This story has been updated.
In 2004, Alaska suffered its worst wildfire season on record. Heat, dry conditions and lightning strikes combined to produce 701 fires and a staggering 6,590,140 acres burned — “more than 8 times the 10 year acreage average,” according to the state’s Division of Air Quality.
It’s still early, but this wildfire season — which leapt into high gear after lightning strikes ignited more than 150 fires in Alaska over the weekend of June 21-22 — is starting to prompt sober comparisons with 2004.
Newly released data from the Alaska Interagency Coordination Center show that wildfires in the state had consumed 2,253,575.8 acres as of Thursday. Meanwhile, the Alaska Division of Forestry states that “the amount of acreage burned in Alaska during June of 2015 shattered the previous acreage record set in June of 2004 by more than 700,000 acres.”
June of 2004 saw 216 fires in June 2004, scorching of 1,153,258 acres; this June saw 404 fires and 1,875,984 acres consumed, the division reports.
The agency also tweeted the following chart:
Clearly, if the season continues at this rate it will be the worst wildfire season ever — but the 2004 season picked up greatly in July. So this month will be crucial.
I also heard from a former U.S. Forest Service smokejumper, Nicky Sundt, who fought fires in Alaska and now works for the World Wildlife Fund. Sundt was definitely worried about 2015 surpassing 2004 — and noted that a lack of fire-fighting resources could play a key role in helping that happen. “The extraordinary magnitude of what already has unfolded in Alaska is by itself alarming,” he said by email. “Far more worrisome is the fact that less than 15% of the fires are staffed. The other fires will keep burning up millions of additional acres between now and the end of the fire season, which could extend well into August.”
In a previous post, I noted that Alaska wildfire seasons are getting worse and explained why this is so troubling. As much as 85 percent to 90 percent of the state is underlain by permafrost, frozen soil that is rich in organic material in the form of deceased but not yet fully decomposed plant life.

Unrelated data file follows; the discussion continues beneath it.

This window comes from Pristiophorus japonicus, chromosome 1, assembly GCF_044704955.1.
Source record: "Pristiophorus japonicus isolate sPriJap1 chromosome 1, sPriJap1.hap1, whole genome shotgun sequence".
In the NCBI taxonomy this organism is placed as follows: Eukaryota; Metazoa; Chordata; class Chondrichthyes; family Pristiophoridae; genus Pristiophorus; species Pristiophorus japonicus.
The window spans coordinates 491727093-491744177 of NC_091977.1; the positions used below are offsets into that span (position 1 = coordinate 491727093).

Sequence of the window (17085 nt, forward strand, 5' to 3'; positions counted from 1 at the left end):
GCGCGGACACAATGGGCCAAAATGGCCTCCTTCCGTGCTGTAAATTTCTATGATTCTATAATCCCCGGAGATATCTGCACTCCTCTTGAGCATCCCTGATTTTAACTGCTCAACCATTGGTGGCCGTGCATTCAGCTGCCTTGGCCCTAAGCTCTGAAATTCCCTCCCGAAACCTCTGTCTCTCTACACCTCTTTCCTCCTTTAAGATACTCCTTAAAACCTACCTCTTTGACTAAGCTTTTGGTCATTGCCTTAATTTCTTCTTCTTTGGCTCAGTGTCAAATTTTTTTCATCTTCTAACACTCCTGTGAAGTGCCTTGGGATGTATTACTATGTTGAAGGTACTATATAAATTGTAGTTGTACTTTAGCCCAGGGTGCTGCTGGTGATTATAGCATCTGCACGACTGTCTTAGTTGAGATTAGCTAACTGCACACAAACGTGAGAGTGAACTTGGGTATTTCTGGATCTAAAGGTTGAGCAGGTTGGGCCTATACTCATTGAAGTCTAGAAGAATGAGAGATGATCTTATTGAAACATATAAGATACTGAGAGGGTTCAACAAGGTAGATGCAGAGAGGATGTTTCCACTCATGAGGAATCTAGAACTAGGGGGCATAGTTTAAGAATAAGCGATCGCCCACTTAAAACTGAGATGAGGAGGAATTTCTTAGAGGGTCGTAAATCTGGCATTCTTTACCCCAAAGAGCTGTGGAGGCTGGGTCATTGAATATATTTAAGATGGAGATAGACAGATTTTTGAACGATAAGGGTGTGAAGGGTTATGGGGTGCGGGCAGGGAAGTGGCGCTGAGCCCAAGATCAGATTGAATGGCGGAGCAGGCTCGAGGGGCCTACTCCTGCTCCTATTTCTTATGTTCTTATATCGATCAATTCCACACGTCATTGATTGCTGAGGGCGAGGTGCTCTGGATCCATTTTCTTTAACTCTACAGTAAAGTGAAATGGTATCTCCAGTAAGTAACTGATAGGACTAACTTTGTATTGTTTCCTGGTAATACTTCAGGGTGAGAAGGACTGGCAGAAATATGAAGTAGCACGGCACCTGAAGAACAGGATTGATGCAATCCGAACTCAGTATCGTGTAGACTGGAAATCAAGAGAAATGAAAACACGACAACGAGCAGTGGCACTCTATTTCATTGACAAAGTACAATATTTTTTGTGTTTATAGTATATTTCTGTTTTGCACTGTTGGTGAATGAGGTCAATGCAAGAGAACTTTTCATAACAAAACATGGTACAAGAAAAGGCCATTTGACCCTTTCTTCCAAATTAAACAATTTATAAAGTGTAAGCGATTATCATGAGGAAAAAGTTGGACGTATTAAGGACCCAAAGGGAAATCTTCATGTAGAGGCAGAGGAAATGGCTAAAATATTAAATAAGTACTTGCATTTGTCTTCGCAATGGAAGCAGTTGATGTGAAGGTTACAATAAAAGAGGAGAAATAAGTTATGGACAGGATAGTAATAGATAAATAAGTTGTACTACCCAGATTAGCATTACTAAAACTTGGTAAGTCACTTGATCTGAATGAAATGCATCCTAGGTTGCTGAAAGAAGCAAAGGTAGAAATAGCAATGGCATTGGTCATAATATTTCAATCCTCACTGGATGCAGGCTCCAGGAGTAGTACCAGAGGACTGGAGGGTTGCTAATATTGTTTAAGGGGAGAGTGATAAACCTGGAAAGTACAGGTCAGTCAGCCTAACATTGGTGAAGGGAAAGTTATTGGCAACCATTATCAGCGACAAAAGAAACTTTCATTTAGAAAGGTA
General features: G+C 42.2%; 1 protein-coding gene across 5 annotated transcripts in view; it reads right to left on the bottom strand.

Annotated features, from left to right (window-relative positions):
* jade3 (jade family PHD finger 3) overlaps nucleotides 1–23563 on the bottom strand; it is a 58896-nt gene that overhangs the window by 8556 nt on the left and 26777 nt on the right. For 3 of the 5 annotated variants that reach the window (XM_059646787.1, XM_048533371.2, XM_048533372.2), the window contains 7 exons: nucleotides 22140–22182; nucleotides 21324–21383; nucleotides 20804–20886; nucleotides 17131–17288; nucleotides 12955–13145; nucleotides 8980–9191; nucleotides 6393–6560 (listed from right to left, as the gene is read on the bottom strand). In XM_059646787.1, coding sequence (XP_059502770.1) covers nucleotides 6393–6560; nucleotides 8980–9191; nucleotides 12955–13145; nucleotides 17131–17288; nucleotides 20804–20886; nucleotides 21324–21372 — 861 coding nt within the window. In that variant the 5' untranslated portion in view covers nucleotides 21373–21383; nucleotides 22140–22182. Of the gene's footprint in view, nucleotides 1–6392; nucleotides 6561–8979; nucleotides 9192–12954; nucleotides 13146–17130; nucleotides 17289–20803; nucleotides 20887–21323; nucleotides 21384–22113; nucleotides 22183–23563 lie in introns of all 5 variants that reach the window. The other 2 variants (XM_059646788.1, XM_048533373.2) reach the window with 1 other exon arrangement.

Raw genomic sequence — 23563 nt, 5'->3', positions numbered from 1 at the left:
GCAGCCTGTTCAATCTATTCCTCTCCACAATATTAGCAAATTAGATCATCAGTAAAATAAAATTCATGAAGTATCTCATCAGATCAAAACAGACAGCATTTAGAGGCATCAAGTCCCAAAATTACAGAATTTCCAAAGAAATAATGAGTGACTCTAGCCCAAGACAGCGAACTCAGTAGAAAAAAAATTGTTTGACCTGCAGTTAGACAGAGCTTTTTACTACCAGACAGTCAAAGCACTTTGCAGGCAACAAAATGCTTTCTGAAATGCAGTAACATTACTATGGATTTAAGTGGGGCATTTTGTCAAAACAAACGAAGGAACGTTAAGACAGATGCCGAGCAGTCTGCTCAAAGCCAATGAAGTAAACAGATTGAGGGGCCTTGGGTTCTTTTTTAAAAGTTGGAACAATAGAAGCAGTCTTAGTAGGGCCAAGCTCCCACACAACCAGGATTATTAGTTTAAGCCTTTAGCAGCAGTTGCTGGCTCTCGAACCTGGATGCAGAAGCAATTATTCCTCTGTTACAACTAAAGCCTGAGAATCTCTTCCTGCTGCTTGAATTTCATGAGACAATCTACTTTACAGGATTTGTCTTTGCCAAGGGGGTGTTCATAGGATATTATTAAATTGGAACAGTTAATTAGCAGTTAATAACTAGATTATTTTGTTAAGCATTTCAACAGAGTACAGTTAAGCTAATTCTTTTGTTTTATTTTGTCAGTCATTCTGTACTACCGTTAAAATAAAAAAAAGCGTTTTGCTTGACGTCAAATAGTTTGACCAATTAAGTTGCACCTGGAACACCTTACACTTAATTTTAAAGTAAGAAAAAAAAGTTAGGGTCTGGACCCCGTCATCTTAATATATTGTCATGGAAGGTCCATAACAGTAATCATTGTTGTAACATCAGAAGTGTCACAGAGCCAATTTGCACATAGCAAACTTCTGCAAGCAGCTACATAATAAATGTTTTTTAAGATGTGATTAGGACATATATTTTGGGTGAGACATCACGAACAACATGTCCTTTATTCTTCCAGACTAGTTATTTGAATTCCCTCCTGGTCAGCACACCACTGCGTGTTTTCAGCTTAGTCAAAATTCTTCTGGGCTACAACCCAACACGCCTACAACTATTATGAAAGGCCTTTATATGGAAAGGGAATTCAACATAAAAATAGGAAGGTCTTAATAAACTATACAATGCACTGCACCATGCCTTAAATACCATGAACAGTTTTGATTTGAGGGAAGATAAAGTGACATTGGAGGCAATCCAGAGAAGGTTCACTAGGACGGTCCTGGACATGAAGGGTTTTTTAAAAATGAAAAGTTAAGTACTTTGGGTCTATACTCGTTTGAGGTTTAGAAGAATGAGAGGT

A major climate fear is that thawing permafrost will unleash massive amounts of carbon dioxide into the air as this plant life decomposes. Intense wildfires can burn not only trees but upper soil layers, which can hasten the thawing of permafrost (and also expose the ground more directly to the sun’s heat, which can also contribute to thawing).
Moreover, this is just one part of a broader picture — one depicting a stark transformation of the nation’s most northerly and only Arctic state. Alaska’s mountain and tidewater glaciers are now losing in incomprehensible 75 billion metric tons of ice every year, even as it is nearly 3 degrees F warmer (on average) in the state than it was 60 years ago.
It is far too early to say whether this will be Alaska’s worst wildfire season on record, but the current signs are very worrisome. And with wildfires also raging in the lower 48, resources may be stretched too thin to combat fires in Alaska and elsewhere.
And, again, it’s only July 2.